After the cooking is complete, have each student complete an evaluation of the solar cooker's performance and the quality of the food prepared. They should include a complete recipe for their food product.
Science: Study other renewable energy sources as part of an "Earth Day" project.
Social Studies: Create a timeline of the history of the use of solar energy. Provide historical information regarding civilizations that worshipped the sun.
Mathematics: Chart the temperature variations of the cooker due to different weather conditions.
Visual Arts/Language Arts: Create a promotion for a theme restaurant that uses solar cookers. This could include radio and television ads, menu creation, logo design, and Web-page design.
Human Ecology/Home Economics: Create a recipe book for food items that would cook in a solar cooker.
One Computer in the Classroom
If you have access to one computer in your classroom, you can organize your class in several ways. Divide your class into two groups. Instruct one of the groups to do paper research while the second group is working on the computer. Bring in books, encyclopedias, etc., from the library for the group doing paper research. Lead the group working at the computer through an Internet search or allow the students in the class to take turns. (Always have a set of bookmarks ready for the students before they start working on the computer, in order to show them examples of what to look for.) When the groups have finished working, have them switch places.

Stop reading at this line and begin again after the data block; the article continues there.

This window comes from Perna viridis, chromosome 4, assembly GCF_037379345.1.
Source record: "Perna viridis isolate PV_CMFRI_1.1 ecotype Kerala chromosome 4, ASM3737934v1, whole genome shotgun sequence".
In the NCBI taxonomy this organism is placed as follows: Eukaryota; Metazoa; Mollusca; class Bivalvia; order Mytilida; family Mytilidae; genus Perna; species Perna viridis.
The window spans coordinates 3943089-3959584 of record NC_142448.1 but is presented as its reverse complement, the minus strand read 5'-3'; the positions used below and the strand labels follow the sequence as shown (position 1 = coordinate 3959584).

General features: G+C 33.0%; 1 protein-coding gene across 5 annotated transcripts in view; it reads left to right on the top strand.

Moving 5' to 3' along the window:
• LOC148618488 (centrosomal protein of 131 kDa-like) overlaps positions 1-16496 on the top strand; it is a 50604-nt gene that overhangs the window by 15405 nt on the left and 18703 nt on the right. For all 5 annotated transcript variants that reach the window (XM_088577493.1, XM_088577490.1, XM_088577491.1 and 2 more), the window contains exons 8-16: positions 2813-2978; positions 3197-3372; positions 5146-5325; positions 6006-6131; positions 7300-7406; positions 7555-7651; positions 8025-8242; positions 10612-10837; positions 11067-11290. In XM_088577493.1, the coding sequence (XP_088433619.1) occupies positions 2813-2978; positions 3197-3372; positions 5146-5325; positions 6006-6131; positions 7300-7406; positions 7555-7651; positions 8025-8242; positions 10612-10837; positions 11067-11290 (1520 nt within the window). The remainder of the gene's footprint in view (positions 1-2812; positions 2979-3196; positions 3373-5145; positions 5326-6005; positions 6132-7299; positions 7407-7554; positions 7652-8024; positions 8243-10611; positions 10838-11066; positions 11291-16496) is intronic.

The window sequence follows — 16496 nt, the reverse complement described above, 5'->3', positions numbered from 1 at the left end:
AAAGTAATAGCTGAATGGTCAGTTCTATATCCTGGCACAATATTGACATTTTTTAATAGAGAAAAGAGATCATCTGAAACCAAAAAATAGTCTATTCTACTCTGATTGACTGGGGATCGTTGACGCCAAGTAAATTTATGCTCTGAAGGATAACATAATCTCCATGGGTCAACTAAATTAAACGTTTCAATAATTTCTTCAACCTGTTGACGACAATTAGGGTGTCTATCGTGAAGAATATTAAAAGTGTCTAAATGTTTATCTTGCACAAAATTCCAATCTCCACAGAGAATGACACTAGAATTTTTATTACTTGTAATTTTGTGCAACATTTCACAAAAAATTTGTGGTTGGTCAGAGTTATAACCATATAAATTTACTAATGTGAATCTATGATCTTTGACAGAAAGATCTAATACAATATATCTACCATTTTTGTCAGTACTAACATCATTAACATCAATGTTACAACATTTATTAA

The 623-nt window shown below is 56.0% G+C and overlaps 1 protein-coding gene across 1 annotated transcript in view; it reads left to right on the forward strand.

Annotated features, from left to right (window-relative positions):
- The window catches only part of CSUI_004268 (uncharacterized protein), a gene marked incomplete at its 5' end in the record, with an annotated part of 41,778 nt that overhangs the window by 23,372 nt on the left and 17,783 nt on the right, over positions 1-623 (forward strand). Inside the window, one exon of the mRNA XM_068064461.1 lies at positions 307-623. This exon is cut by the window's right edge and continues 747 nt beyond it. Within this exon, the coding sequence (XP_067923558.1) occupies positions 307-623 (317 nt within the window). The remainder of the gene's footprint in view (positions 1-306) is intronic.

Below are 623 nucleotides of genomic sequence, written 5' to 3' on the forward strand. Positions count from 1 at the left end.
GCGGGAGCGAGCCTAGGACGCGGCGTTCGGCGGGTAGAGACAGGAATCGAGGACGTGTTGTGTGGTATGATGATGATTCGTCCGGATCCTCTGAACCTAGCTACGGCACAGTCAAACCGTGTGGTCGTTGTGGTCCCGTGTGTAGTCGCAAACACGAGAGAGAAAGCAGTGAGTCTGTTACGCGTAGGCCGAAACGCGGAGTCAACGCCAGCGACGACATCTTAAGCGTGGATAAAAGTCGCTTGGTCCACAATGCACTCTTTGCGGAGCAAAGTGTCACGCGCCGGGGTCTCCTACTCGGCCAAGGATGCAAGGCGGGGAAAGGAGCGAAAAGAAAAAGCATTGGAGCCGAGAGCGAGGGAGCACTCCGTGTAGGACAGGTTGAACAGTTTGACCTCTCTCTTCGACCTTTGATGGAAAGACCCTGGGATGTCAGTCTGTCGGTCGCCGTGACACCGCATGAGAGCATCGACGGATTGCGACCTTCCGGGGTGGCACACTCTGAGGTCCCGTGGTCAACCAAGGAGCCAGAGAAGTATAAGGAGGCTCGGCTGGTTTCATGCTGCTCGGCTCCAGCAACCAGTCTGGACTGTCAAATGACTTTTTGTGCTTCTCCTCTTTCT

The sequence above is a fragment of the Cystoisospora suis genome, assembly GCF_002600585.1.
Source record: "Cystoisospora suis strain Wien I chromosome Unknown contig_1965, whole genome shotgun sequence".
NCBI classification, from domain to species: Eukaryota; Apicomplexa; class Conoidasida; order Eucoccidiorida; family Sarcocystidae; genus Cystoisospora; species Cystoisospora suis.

If you have a big monitor or projection facilities, you can do Internet research together as a class. Make sure that every student in your class can see the screen, go to the relevant Web site(s), and review the information presented there. You can also select a search engine page and allow your students to suggest the search criteria. Again, bookmark and/or print the pages that you think are helpful for reference later.
Several Computers in the Classroom
Divide your class into small groups. Groups can do Internet research using pages you have bookmarked. Group members should take turns navigating the bookmarked sites.
You can also set the class up so that each computer is dedicated to certain sites. Students will then move around the classroom, getting different information from each station.
Using a Computer Lab
A computer center or lab space, with a computer-to-student ratio of one to three, is ideal for doing Web-based projects. Generally, when doing Web-based research, it is helpful to put students in groups of three. This way, students can help each other if problems or questions arise. It is often beneficial to bookmark sites for students ahead of time.
Submit a Comment: We invite your comments and suggestions based on how you used the lesson in your classroom.